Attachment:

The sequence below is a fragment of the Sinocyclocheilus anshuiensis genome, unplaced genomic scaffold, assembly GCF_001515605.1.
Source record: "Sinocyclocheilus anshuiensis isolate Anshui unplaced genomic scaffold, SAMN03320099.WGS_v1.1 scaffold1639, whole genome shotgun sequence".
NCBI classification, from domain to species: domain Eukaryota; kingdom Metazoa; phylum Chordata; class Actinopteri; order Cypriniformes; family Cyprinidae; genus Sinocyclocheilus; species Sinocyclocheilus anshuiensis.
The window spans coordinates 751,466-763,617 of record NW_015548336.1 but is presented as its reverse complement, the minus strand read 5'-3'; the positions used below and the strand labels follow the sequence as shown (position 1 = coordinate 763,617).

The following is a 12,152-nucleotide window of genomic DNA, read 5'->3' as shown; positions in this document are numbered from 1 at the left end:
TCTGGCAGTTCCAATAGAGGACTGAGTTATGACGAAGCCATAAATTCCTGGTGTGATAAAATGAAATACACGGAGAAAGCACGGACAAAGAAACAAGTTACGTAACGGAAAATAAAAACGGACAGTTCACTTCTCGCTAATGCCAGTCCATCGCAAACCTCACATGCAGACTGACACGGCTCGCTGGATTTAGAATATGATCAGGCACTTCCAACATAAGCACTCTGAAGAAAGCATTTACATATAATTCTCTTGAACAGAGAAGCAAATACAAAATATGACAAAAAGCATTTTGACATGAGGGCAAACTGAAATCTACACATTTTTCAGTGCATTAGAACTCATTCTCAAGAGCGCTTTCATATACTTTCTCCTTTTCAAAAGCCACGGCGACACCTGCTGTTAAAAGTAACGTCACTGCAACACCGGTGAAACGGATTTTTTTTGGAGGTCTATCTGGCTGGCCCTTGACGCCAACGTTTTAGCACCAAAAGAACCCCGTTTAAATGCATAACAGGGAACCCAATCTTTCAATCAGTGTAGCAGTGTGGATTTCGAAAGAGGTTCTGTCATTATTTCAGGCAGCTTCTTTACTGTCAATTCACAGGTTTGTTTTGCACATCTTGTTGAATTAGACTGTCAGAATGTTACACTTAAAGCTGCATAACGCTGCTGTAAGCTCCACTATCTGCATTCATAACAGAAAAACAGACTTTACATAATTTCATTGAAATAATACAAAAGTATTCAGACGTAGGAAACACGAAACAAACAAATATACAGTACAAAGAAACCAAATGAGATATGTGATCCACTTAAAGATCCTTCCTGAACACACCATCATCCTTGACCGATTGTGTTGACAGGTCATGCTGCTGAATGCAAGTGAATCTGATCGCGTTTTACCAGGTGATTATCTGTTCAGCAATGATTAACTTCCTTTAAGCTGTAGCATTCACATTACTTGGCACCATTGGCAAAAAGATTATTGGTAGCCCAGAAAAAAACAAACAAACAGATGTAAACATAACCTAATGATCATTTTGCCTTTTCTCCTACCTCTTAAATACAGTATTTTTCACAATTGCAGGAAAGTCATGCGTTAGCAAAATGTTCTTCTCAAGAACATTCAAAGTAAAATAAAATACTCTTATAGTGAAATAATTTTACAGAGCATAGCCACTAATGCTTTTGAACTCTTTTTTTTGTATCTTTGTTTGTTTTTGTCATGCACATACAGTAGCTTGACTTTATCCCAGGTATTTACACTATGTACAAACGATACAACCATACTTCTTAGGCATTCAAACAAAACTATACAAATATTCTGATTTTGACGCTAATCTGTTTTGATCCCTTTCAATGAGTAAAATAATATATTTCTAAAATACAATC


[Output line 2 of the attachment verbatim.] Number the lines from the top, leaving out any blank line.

Source record: "Sinocyclocheilus anshuiensis isolate Anshui unplaced genomic scaffold, SAMN03320099.WGS_v1.1 scaffold1639, whole genome shotgun sequence".